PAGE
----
As President and CEO of the New York Urban League and a lifelong advocate for young people, I know that closing achievement gaps between our highest- and lowest-performing schools is one of the most pressing equity issues of our time. If we want to improve education outcomes and strengthen our state, we need to improve our schools and assure that every child has access to a high-quality education, no matter their zip code or the color of their skin. Especially as companies like Amazon bring more tech jobs to New York City, we must ensure that all schools promote skills like math, science, problem-solving, and innovation so that children across our city and state are qualified for such positions.

Under the most recent education law, the Every Student Succeeds Act (ESSA), our state has an opportunity to make the bold and innovative changes necessary to improve the trajectory of all New York students. A recent review of New York’s plan to improve low-performing schools by education experts and civil rights leaders found that New York has laid a strong foundation but can still improve the sustainability of its plan. Overall, New York’s plan focuses on equity in schools and ending segregation inequities. It also builds on proven, successful school improvement strategies and emphasizes school improvement at the local level, so that tools and techniques are tailored to local and diverse communities. However, while New York empowers local communities to lead turnaround efforts for low-performing schools, the state could take additional steps and use its authority to help ensure schools and districts make progress on their improvement goals.

As the Governor works with lawmakers on our state budget and embarks on 2019, I urge them all to put actions behind words and assure that our schools have sufficient support to increase equity and give every child a high-quality education. I also urge educators, parents, and community members to make your voices heard and advocate for the changes you want to see in your local school. We all play an important role in helping our students learn, and their success is our most important resolution for the new year.

Arva Rice is President and CEO of the New York Urban League. 

The 74 and Roland Martin to Host an Education Town Hall on School Choice in Atlanta

The 74 and Roland Martin to Host an Education Town Hall on School Choice in Atlanta

The 74 and award-winning journalist Roland S. Martin will host their second education town hall event in their national tour, “Is School Choice the Black Choice?” on February 22nd, 2019 from 6-8pm at the Ray Charles Performing Arts Center on Morehouse College’s campus.

The event will feature a dynamic panel discussion moderated by Martin and comprised of a variety of educators, advocates and opponents of educational reform who will discuss the controversial issue of the school choice movement within the Black community. Among those on the panel:

  • Aretta Baldon, Parent Organizer, Atlanta Thrive
  • Curtis Valentine, Deputy Director, Progressive Policy Institute’s Reinventing America’s School Project
  • Danielle LeSure, CEO, EdConnect
  • Gavin Samms, Founder, Genesis Innovation Academy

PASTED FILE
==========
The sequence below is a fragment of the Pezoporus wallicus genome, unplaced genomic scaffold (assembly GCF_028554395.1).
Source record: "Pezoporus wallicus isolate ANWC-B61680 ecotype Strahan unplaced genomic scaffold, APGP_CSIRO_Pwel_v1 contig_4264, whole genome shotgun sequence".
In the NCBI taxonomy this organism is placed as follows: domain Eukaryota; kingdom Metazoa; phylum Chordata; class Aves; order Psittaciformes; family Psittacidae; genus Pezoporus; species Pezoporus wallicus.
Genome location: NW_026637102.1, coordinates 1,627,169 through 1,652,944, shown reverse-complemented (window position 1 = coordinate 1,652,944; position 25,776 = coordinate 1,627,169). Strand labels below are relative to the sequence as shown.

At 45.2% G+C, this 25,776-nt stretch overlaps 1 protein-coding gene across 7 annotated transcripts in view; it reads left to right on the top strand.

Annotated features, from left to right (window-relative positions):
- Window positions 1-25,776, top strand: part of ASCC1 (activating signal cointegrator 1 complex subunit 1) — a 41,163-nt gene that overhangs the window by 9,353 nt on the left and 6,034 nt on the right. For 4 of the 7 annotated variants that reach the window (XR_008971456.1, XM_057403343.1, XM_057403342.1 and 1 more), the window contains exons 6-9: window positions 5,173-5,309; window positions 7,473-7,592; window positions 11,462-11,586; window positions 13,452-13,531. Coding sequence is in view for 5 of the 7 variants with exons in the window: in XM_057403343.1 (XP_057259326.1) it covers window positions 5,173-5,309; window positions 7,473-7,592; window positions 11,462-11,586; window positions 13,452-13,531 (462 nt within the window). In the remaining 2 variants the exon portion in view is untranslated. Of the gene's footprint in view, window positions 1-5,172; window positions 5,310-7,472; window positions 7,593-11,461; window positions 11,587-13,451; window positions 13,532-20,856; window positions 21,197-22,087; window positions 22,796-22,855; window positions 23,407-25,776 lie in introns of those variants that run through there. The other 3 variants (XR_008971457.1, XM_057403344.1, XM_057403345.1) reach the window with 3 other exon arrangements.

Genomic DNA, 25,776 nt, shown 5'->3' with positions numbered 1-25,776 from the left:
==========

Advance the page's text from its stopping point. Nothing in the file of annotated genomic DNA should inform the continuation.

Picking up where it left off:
• Jason Allen, Educator & EdPost/EdLanta Blogger
  • Rep. Valencia Stovall (D-74)

Local Partners include Better Outcomes for Our Kids (BOOK), EdConnect, Genesis Innovation Academy, GeorgiaCAN, Georgia Charter School Association, Ivy Preparatory Academy, State Charter Schools Commission of Georgia, Teach for America- Metro Atlanta, and the Urban League of Greater Atlanta. National partners include: American Federation for Children, EdChoice, ExcelinEd, National Alliance for Public Charter Schools, United Negro College Fund, and the Walton Family Foundation

This event series will bring Roland Martin and The 74 to African-American communities in 10 cities across the country over the next two years. In each city, working in close partnership with local education reform, faith and civic groups, Roland Martin and The 74 will host a live event to discuss high-quality school options for black families with an expected ~400 parents and community leaders in attendance.

The goal of each event is to stimulate more genuine, fact-based conversation about the tough education issues impacting communities of color. They will also debunk myths about school choice and empower participants with resources to take the necessary steps to create change within their respective communities. Additionally, each event will be livestreamed to ensure the widest possible reach. Their first joint effort launched in Indianapolis, Indiana in December 2018.

Communities Celebrate Safety with 8th Annual SC Walk and Roll to School Day

Communities Celebrate Safety with 8th Annual SC Walk and Roll to School Day

Organized by the South Carolina Department of Transportation’s (SCDOT) Safe Routes to School Program, South Carolina Walk to School Day will be held March 6, 2019. The event is part of a broader effort by communities across the state to provide students with more opportunities to promote pedestrian and bicycle safety. Walk to School events also encourage physical activity among children, emphasizes concern for the environment, and builds connections between schools and the surrounding communities.

International Walk to School Day (also known as “iWalk”) is a popular South Carolina tradition in October when hundreds of schools participate with walking and bicycling events. SC Walk and Roll to School Day mirrors iWalk and provides schools and communities an opportunity to join SCDOT in kicking off the spring season. Events may take place throughout March. 

The South Carolina Safe Routes to School Program and its community partners are encouraging schools to celebrate their “Safely Super Heroes” during this year’s SC Walk and Roll events. Heroes may include law enforcement personnel, crossing guards, educators, community advocates, parents, and students. Schools will promote safe pedestrian and bicycle skills, encourage students to dress as super heroes, provide safety and super-hero themed education programs, and recognize the people that make walking and bicycling safer.

Learn more about the SC Safe Routes to School Program by contacting Rodney Oldham at 803-737-4073 or oldhamr@scdot.org